Geodätisches Institut Hannover Lehre Studienarbeiten
Erweiterung eines Lidar-basierten Referenzmesssystem und Installation auf einem Test-Fahrzeug

Erweiterung eines Lidar-basierten Referenzmesssystem und Installation auf einem Test-Fahrzeug

Betreuung:  Dominik Ernst, Hamza Alkhatib
Bearbeitung:  Saurabh Borse
Jahr:  2022
Datum:  24-01-22
Laufzeit:  09/2021 - 04/2022
Ist abgeschlossen:  ja

Autonomous driving seeks a high level of environment understanding which is best met with the help of multiple sensor perception systems which capture information of the surrounding. The data from these sensors is then processed in data processing architectures to extract useful information about objects in the vicinity of the system. This information about the objects is of great relevance in the context of decision making and motion planning involved in the task of automated driving. A system producing erroneous and imprecise object information or failing to detect objects in the surroundings can lead to misjudgments and fatal accidents. Considering the criticality of the impact that the data captured by the sensors have on driving decisions, it is important to develop systems that validate the extracted information from these sensor perception systems. This task of validating perception systems is taken up by the company IAV GmbH located in Gaimersheim under the project named “Reference Measurement System.” This project is in the developmental phase as a prototype and was partially functional including a single camera and a lidar sensor for perception at the beginning of the student thesis.
The student thesis aims to expand and integrate the existing functionalities of one camera and lidar system into a two camera and lidar system. To realize this work, the requirements for the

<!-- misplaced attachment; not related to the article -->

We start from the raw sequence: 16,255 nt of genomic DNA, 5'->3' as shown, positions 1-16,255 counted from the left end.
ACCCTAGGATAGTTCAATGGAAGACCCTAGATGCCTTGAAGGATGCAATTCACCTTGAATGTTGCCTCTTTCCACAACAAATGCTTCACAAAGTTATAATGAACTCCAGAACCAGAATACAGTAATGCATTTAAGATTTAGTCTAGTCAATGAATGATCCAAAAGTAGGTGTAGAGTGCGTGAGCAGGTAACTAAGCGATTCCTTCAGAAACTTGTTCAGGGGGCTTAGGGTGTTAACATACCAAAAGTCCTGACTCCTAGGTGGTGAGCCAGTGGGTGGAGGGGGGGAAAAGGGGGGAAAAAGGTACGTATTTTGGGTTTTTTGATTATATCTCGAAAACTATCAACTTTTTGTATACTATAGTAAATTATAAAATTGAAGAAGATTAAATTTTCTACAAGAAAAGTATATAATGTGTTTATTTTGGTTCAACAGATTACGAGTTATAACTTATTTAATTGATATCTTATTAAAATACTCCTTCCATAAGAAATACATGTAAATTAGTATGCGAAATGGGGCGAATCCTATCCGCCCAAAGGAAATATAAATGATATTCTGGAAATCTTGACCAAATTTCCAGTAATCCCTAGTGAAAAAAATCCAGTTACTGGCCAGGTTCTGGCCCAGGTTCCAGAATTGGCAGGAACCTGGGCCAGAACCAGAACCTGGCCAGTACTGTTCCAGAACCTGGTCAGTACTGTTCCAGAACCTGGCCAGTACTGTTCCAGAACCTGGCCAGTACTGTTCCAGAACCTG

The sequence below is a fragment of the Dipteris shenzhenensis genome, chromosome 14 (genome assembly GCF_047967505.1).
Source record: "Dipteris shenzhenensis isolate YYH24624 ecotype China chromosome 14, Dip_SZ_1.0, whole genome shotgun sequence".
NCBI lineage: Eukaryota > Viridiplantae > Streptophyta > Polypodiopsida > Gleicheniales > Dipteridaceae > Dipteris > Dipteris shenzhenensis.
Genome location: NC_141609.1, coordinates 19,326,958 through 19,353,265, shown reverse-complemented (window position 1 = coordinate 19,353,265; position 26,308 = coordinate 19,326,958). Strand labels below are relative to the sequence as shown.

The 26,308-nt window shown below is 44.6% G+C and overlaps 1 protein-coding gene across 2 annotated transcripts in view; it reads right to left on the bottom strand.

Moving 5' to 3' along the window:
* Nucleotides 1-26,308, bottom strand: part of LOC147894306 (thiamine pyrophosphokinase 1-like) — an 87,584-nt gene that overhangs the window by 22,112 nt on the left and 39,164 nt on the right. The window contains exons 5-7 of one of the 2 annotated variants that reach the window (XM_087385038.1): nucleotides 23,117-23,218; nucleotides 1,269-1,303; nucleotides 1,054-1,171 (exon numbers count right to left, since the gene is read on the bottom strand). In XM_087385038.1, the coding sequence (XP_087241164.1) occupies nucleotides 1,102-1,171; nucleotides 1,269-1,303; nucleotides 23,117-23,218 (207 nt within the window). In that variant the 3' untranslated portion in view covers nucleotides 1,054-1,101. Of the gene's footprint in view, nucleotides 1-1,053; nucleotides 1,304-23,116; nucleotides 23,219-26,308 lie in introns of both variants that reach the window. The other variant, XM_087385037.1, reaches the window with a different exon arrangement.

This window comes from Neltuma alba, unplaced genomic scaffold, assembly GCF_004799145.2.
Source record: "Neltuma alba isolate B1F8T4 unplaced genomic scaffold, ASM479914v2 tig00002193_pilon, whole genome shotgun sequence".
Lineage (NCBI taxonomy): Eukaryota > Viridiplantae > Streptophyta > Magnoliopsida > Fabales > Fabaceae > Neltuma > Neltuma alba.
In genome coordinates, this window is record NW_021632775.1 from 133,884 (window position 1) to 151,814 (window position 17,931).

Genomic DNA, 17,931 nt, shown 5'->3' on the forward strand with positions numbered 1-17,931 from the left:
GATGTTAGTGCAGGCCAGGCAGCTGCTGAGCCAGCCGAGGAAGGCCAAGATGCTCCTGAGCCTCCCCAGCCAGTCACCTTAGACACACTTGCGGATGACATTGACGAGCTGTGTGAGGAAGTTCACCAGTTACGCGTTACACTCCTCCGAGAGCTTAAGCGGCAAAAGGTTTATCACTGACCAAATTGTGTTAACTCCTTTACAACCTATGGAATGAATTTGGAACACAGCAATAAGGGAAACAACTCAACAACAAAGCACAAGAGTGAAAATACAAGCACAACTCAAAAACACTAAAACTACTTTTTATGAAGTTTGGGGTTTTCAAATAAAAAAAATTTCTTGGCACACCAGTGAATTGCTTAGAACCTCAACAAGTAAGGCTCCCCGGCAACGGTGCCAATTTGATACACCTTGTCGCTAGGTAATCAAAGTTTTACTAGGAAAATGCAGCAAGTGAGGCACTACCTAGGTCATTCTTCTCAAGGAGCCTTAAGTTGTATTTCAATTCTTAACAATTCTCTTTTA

modification of the existing system were investigated and defined. The requirement of accurate
spatial referencing of the additional camera sensor was met with the help of intrinsic calibration of
the camera as well as extrinsic calibration of the camera and the lidar. Necessary adaptations were
made for extending the object detection functionalities of the image processing architecture to the
data from the additional camera. This also included a supplementary task of upgrading the program
for functioning on newer software development kits. Temporal synchronization of the added camera
with respect to the lidar was achieved by modifying the triggering program on an embedded
platform. Fault analysis was conducted on the embedded board to ensure correct functioning of
trigger signals responsible for time synchronization. Consequently, a modified kernel was installed
on top of the operating system of the embedded board for real time applications. In conclusion, the
data processing architecture responsible for sensor fusion was extended to simultaneously manage data inputs from two cameras.